U.S. Transportation Secretary Elaine Chao on April 6 approved the release of $768.2 million for emergency repairs over 10 years to roads and bridges damaged by storms or other catastrophic events in 40 states.
Funded through the Federal Highway Administration's emergency relief program, the USDOT said this was
"one of the largest single awards for such repair work made by the federal government." That FHWA account reimburses states for eligible expenses associated with major damage from natural disasters or other emergency situations, based on a request from the governor of the state or a presidential disaster declaration.
"Transportation is a lifeline for communities struggling to recover from floods, hurricanes or other natural disasters," said Chao. "These funds will help with long-term, permanent repairs, as well as, immediate needs to reestablish the transportation networks on which families and businesses alike depend."
The emergency relief funds will help states from Alaska to Florida to recover some costs to fix their roads, plus go toward repairs of roads in several national parks, U.S. forests and other federal lands.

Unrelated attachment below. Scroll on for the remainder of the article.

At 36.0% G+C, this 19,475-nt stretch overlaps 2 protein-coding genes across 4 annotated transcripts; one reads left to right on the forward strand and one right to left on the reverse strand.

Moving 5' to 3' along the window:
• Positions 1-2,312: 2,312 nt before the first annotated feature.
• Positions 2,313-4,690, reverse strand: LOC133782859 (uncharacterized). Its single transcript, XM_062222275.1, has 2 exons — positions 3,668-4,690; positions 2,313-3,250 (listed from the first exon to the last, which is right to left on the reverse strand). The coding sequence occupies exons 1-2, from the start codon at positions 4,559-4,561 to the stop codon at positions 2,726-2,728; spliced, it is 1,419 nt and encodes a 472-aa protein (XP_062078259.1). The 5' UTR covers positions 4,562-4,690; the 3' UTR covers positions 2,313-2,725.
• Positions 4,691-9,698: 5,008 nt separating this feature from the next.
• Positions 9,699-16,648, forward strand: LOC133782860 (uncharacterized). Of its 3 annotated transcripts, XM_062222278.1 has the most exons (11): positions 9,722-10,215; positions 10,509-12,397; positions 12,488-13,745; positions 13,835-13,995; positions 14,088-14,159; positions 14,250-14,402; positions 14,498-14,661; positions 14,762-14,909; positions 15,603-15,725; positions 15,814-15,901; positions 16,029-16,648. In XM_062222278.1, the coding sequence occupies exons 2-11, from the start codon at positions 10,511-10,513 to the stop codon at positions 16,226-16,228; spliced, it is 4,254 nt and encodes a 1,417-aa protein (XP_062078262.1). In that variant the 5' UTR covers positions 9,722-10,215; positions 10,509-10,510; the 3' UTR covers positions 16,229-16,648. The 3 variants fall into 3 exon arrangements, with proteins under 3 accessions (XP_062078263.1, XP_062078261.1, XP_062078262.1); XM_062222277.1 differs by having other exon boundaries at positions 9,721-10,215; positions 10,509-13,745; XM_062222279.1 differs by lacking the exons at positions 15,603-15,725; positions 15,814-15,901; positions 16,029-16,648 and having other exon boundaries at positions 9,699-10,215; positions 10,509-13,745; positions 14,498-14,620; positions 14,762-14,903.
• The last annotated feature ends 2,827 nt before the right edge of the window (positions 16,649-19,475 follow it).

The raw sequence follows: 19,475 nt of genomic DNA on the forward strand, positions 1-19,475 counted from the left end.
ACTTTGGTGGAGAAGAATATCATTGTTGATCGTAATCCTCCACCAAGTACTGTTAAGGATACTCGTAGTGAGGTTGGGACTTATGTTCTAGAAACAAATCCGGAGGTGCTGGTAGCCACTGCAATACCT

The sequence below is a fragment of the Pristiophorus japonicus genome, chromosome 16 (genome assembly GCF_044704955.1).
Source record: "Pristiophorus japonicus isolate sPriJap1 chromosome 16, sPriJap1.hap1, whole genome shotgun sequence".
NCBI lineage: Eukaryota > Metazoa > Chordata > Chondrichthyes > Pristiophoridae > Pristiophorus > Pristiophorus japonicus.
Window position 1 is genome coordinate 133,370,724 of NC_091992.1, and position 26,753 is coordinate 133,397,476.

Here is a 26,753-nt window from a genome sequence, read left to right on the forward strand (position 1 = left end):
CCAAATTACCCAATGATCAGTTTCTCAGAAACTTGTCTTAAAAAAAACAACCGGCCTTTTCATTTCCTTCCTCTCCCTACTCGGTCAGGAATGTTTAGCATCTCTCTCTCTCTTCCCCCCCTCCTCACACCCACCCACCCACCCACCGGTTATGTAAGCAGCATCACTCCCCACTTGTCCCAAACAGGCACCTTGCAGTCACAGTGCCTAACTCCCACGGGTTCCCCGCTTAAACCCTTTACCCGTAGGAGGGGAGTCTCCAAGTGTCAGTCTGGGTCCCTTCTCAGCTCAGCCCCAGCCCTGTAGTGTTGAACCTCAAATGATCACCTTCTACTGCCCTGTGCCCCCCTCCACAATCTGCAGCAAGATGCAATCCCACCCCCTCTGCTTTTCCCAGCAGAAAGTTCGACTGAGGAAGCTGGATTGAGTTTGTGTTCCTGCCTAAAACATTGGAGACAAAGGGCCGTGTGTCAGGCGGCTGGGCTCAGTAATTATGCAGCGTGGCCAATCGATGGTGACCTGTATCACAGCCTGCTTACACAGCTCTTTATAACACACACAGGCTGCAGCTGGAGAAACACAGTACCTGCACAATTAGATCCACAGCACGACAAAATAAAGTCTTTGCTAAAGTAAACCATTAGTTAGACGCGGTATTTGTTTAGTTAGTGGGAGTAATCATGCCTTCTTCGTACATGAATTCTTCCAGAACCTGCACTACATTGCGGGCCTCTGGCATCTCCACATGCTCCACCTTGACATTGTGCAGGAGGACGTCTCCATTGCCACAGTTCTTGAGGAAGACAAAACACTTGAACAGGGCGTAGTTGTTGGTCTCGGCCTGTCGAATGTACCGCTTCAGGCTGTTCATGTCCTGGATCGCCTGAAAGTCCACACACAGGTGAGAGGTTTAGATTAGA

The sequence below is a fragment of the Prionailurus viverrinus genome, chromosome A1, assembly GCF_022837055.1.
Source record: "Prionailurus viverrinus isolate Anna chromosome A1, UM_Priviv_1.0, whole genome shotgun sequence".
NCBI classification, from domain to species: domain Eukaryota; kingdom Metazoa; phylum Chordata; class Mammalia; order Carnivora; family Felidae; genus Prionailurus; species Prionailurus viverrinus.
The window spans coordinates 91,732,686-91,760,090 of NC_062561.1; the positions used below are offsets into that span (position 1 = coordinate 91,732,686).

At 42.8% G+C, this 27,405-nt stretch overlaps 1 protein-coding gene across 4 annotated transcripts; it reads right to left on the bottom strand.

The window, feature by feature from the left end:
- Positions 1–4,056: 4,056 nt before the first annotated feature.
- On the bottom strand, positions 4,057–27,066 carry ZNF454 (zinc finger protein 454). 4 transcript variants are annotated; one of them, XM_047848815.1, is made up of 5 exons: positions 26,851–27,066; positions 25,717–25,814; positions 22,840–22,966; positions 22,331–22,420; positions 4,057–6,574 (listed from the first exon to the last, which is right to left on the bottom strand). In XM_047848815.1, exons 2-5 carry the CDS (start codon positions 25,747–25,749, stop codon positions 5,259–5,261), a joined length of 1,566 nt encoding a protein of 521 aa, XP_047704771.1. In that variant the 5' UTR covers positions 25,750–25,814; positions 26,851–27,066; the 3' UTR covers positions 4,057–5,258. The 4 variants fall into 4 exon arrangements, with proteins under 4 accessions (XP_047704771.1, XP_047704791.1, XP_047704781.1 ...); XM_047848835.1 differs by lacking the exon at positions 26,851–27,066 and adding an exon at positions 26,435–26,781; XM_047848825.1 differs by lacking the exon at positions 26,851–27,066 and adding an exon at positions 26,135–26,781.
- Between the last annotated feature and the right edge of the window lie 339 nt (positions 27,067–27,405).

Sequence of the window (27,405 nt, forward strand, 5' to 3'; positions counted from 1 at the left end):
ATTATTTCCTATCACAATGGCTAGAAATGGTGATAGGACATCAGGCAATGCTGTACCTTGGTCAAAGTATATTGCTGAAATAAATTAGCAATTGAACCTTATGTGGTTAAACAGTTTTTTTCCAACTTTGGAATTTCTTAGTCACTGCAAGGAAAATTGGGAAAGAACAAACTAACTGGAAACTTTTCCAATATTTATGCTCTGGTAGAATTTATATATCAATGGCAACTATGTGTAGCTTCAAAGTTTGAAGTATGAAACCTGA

FHWA detail documents show that
$670.3 million of the total went to states, while
$97.9 million went to federal land management agencies.
The USDOT press release said Colorado received the most funds in this disbursement at $124 million, for costs of repairs to severe flooding damage dating back to 2013 and for a section of Interstate 70 in Glenwood Springs damaged in 2016 by a rockslide.
At more than $105 million in combined state and federal road damage reimbursements, California was second on the list for a variety of storm, rain, floods and fire events over the last three years. South Carolina followed at more than $79 million for severe storms, including Hurricane Matthew last October. Ohio received $61 million for damages to roads caused by landslides, heavy rain and flooding.
The detail lists show qualifying reimbursements for damages as far back as May-June 2007 flooding in Oklahoma, a January 2009 flood event in Oregon, and events in 2010 in Montana and North Dakota.
While many of the damages stemmed from flooding, the payouts also cover infrastructure repair costs of such events as a 2015 tanker truck crash in Ohio, a pedestrian bridge collapse in Michigan in 2014 and damage to an interstate highway bridge pier that year in Delaware, plus 2015 fires in California and 2016 rockslides in Tennessee and Idaho.